Claire Zoghb

Claire Zoghb’s first collection, Small House Breathing, won the 2008 Quercus Review Poetry Series Annual Book Award. Her poems have appeared in Connecticut Review, CALYX, Crab Creek Review, Mizna: Prose, Poetry and Art Exploring Arab America (The Lebanon Issue), and Natural Bridge, among others. Her work has been anthologized in Through A Child’s Eyes: Poems and Stories About War and Eating Her Wedding Dress: A Collection of Clothing Poems. Twice a Pushcart nominee, Claire was the winner of the 2008 Dogwood annual poetry competition. A graphic artist and book designer, she is Graphics Director at Long Wharf Theatre and contributes graphics to Drunken Boat.



What is left but this: The compulsion to tell.
– Mary Jo Bang, “The Role of Elegy”

She was but a rustling at first —
a crinkle of dried rhododendron leaves
under multiple feet. I rushed to the window
to see, spinning under the blue moon’s light,
an armful of white-and-black-striped cotton candy.
Three baby skunks rolling one another in the grass
while their mother swept enough leaves
to disguise the burrow she’d dug beneath
our sunroom. All business, she then led them
to the lawn in search of grubs.

For weeks I watched the nightly procession, the mother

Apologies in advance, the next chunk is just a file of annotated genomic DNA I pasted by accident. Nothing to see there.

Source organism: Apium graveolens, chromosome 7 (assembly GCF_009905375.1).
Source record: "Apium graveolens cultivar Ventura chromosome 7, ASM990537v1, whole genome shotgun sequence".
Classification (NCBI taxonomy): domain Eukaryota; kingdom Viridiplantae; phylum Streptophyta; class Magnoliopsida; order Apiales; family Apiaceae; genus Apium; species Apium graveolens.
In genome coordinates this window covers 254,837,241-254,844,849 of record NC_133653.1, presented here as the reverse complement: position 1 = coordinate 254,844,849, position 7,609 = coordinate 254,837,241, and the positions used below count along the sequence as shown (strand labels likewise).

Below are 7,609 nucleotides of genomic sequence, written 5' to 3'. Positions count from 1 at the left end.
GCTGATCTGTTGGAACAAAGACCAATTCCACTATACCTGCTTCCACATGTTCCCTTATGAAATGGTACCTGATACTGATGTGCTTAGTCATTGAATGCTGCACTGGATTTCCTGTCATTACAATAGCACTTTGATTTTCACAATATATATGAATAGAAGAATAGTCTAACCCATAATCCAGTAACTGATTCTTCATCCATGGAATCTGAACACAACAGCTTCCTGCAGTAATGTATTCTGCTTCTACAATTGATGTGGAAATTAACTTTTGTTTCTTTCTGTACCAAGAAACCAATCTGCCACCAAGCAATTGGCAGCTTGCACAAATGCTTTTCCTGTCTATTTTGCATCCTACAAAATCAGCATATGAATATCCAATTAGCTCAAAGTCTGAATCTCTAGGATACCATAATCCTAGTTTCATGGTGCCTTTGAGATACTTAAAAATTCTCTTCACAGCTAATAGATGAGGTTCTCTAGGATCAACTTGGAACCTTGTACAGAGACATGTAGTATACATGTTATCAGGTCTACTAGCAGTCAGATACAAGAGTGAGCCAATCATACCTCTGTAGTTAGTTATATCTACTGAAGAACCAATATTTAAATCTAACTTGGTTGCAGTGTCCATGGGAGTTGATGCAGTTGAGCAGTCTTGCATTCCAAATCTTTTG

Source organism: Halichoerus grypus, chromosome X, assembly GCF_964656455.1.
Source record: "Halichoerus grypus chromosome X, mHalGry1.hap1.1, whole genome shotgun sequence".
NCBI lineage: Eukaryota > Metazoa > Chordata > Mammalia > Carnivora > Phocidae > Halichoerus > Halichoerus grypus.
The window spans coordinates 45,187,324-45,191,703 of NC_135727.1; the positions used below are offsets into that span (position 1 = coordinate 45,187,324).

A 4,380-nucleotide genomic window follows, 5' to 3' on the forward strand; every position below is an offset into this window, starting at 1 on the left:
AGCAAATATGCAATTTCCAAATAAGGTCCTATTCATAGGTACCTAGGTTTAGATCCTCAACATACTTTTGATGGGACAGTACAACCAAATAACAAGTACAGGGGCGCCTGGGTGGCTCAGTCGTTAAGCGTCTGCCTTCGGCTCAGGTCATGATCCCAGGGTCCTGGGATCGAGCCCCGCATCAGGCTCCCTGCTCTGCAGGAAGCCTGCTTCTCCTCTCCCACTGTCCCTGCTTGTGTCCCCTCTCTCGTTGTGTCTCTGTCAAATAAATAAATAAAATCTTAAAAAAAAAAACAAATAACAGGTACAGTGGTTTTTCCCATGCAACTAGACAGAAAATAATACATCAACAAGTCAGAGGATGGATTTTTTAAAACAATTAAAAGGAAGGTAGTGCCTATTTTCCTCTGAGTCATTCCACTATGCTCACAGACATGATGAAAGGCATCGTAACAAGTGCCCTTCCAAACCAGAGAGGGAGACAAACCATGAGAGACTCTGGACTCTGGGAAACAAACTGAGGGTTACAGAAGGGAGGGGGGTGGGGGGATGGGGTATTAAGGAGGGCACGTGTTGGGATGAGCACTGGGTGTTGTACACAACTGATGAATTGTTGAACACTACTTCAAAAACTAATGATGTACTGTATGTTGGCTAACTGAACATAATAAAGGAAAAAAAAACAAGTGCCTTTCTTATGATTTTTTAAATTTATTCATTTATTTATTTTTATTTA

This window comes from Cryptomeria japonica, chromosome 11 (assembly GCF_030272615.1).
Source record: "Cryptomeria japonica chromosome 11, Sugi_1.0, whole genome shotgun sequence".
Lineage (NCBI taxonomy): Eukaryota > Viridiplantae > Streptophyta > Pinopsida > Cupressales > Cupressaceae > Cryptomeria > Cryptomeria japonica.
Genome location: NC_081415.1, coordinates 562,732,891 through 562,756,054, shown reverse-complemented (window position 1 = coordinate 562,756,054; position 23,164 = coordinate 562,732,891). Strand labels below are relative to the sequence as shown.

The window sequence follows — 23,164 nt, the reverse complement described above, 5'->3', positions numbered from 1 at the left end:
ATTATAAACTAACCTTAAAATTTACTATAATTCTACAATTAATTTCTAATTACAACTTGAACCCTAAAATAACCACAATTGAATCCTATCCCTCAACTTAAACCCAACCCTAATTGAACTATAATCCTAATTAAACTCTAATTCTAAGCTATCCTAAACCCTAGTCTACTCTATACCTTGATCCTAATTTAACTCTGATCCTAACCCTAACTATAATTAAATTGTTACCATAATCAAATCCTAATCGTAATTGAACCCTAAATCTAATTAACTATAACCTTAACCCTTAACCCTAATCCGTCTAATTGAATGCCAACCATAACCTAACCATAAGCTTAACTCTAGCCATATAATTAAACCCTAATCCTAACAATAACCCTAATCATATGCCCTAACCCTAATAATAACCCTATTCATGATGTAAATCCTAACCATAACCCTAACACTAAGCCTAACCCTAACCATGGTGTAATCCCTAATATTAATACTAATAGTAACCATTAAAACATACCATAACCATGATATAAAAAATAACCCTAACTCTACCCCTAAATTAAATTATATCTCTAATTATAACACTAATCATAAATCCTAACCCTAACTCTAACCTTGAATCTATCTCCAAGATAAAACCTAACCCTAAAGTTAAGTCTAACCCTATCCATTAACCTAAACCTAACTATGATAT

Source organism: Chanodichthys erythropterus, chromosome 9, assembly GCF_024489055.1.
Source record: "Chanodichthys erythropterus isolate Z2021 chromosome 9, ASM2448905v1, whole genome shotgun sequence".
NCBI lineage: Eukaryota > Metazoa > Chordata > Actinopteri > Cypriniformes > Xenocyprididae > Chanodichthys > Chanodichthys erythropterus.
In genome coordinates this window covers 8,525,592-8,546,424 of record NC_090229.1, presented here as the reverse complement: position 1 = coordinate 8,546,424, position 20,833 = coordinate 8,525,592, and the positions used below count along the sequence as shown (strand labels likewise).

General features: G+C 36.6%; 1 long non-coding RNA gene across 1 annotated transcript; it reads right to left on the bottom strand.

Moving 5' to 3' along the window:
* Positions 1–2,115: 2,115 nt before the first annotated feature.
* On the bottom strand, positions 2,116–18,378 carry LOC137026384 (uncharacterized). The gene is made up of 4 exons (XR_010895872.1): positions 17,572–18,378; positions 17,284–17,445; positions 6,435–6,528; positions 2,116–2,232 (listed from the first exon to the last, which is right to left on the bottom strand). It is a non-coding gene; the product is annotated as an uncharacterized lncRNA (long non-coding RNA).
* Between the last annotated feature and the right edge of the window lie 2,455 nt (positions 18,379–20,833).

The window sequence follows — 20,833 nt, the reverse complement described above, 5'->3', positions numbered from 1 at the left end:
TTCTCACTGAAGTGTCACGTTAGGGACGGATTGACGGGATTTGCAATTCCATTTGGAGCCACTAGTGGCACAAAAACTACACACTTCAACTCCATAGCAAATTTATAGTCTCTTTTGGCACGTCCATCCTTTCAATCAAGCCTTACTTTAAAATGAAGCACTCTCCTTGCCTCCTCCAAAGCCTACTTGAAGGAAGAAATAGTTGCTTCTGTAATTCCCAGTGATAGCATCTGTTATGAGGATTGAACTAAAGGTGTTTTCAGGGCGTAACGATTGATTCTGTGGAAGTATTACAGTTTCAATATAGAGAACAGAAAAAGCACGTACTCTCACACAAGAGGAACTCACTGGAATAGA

so sure of herself — even after only two babies followed her.
Yet she got into the rat poison put out by the neighbors.
How many days she suffered, or where her
offspring were, no one knows. She made it back
home, her bloated body wedged in its entrance
pulled by the gentle gloved hands of the wildlife guy.
He photographed her, per state law, before he slid her into
a black plastic bag for disposal. A few spadesful of soil
squirming with maggots into another bag and it was over.
He left her burrow lightly blocked by a standing brick topped
with a cement shard (in case of survivors), looking like
a Neolithic tomb. Yesterday’s turned-up earth pales
in today’s stronger light, growing grayish, stench of rotted
onions already dissipating under a new season’s sun.
And found curled in this morning’s grass — three nests
of white fluffy hairs, holding perfect circles of dew.

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